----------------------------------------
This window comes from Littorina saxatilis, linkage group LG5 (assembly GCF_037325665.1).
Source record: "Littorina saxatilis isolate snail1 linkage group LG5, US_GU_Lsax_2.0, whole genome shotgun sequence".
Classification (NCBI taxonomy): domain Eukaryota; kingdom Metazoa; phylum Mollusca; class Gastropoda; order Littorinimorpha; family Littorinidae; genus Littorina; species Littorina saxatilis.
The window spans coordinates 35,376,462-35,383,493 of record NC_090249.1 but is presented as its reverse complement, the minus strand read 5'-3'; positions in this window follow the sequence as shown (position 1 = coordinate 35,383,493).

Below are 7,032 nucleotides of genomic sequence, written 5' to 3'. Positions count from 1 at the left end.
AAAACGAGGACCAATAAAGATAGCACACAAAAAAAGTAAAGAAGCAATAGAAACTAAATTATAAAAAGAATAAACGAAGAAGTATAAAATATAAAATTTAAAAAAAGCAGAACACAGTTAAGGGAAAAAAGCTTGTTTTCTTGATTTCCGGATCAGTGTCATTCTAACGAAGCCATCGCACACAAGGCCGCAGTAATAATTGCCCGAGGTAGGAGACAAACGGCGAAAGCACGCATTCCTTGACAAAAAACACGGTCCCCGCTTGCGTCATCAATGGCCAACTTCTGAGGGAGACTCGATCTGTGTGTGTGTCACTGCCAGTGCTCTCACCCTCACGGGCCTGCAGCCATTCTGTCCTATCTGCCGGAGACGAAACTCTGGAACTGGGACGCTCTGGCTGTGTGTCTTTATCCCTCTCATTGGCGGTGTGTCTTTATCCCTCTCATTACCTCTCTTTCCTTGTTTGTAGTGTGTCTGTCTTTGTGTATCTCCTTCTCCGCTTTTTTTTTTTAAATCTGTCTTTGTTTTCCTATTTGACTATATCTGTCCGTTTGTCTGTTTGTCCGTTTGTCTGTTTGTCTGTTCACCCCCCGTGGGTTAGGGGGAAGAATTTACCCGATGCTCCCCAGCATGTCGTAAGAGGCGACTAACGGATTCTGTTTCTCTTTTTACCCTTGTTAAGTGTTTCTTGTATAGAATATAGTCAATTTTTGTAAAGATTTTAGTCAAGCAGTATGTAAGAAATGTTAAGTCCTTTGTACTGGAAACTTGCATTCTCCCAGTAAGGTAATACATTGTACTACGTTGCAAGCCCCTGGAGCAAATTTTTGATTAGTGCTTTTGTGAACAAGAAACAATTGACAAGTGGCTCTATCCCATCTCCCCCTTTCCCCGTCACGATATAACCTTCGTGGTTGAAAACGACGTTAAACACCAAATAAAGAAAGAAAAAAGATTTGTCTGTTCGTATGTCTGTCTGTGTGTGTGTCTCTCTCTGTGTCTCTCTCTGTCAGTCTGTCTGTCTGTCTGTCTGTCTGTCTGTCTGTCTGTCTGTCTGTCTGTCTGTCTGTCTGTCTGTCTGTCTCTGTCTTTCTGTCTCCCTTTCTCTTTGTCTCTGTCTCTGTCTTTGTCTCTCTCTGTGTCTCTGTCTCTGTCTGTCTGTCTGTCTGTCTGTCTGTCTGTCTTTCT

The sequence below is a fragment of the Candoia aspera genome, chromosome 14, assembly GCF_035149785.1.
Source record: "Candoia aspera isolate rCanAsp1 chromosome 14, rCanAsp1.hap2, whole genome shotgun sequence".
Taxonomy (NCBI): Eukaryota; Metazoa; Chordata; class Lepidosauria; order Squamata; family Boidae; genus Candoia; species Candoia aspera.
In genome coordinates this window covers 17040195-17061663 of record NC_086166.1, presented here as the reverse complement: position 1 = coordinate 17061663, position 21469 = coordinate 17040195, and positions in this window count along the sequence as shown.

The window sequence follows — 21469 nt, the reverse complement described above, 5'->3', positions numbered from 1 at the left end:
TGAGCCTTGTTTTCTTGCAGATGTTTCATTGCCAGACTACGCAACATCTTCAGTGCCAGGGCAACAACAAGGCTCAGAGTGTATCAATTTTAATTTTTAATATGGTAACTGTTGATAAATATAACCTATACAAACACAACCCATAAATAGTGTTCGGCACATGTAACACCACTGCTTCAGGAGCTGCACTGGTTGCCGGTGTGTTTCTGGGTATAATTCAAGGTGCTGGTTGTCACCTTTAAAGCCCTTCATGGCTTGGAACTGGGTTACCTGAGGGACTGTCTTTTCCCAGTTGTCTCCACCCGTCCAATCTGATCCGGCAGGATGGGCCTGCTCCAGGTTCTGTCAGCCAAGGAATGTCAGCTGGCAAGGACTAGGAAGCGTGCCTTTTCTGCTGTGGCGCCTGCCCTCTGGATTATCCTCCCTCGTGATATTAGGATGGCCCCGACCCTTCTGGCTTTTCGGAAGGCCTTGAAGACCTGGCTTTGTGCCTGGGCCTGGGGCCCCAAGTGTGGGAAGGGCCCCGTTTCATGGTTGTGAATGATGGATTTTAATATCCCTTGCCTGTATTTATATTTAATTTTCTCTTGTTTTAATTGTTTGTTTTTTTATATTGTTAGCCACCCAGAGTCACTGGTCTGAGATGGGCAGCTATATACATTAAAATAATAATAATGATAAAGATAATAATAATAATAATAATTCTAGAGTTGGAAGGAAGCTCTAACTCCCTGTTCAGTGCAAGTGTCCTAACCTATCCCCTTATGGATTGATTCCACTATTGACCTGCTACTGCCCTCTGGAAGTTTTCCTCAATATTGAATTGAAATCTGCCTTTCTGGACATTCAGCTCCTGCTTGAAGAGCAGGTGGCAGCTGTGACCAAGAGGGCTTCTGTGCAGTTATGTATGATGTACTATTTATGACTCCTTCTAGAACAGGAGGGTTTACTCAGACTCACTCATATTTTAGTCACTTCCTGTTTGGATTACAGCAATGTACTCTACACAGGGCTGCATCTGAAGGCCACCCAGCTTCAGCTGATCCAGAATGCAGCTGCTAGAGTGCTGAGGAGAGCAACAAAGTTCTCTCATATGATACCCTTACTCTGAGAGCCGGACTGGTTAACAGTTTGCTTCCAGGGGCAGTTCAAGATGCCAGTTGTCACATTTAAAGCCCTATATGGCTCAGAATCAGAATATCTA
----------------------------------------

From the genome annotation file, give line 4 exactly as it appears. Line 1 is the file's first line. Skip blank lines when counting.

The window spans coordinates 35,376,462-35,383,493 of record NC_090249.1 but is presented as its reverse complement, the minus strand read 5'-3'; positions in this window follow the sequence as shown (position 1 = coordinate 35,383,493).